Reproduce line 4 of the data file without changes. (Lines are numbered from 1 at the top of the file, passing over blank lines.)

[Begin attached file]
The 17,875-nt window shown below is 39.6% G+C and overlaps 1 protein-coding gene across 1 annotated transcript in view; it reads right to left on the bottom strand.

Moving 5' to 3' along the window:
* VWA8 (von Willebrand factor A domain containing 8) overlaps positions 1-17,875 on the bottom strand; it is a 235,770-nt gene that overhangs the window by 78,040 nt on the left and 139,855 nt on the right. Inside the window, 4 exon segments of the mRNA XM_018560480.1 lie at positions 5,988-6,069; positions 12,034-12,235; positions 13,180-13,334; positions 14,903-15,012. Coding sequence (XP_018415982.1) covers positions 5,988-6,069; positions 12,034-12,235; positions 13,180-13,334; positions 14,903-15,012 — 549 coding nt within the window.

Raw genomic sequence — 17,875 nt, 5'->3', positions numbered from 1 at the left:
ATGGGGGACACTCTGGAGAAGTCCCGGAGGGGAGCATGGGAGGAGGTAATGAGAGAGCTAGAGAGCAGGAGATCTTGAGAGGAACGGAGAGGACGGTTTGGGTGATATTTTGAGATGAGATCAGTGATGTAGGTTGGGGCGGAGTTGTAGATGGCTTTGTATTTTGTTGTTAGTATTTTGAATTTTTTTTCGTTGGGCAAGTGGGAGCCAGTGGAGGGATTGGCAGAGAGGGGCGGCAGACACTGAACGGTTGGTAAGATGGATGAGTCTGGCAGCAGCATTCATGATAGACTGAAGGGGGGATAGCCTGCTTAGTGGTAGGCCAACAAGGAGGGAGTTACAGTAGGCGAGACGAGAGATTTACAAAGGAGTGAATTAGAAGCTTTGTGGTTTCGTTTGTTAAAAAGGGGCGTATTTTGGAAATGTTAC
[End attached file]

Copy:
Raw genomic sequence — 17,875 nt, 5'->3', positions numbered from 1 at the left: